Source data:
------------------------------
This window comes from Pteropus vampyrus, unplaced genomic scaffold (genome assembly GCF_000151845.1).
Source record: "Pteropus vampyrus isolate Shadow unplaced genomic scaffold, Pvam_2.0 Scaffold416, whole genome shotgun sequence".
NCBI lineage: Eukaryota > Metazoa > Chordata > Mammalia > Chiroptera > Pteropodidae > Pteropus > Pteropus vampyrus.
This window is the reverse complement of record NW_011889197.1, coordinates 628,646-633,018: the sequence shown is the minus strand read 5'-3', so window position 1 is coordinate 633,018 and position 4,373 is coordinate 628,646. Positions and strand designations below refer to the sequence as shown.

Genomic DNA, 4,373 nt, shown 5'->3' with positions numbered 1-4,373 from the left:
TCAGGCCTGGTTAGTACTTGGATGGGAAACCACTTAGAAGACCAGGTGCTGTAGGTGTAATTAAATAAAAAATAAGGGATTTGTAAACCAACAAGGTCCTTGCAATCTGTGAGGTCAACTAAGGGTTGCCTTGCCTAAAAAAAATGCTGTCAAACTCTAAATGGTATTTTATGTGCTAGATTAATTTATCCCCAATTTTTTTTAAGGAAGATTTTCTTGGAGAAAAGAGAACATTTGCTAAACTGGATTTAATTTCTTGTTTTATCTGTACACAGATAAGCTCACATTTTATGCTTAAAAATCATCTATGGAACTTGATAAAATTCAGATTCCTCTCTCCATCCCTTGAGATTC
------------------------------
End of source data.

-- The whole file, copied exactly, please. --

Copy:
This window comes from Pteropus vampyrus, unplaced genomic scaffold (genome assembly GCF_000151845.1).
Source record: "Pteropus vampyrus isolate Shadow unplaced genomic scaffold, Pvam_2.0 Scaffold416, whole genome shotgun sequence".
NCBI lineage: Eukaryota > Metazoa > Chordata > Mammalia > Chiroptera > Pteropodidae > Pteropus > Pteropus vampyrus.
This window is the reverse complement of record NW_011889197.1, coordinates 628,646-633,018: the sequence shown is the minus strand read 5'-3', so window position 1 is coordinate 633,018 and position 4,373 is coordinate 628,646. Positions and strand designations below refer to the sequence as shown.

Genomic DNA, 4,373 nt, shown 5'->3' with positions numbered 1-4,373 from the left:
TCAGGCCTGGTTAGTACTTGGATGGGAAACCACTTAGAAGACCAGGTGCTGTAGGTGTAATTAAATAAAAAATAAGGGATTTGTAAACCAACAAGGTCCTTGCAATCTGTGAGGTCAACTAAGGGTTGCCTTGCCTAAAAAAAATGCTGTCAAACTCTAAATGGTATTTTATGTGCTAGATTAATTTATCCCCAATTTTTTTTAAGGAAGATTTTCTTGGAGAAAAGAGAACATTTGCTAAACTGGATTTAATTTCTTGTTTTATCTGTACACAGATAAGCTCACATTTTATGCTTAAAAATCATCTATGGAACTTGATAAAATTCAGATTCCTCTCTCCATCCCTTGAGATTC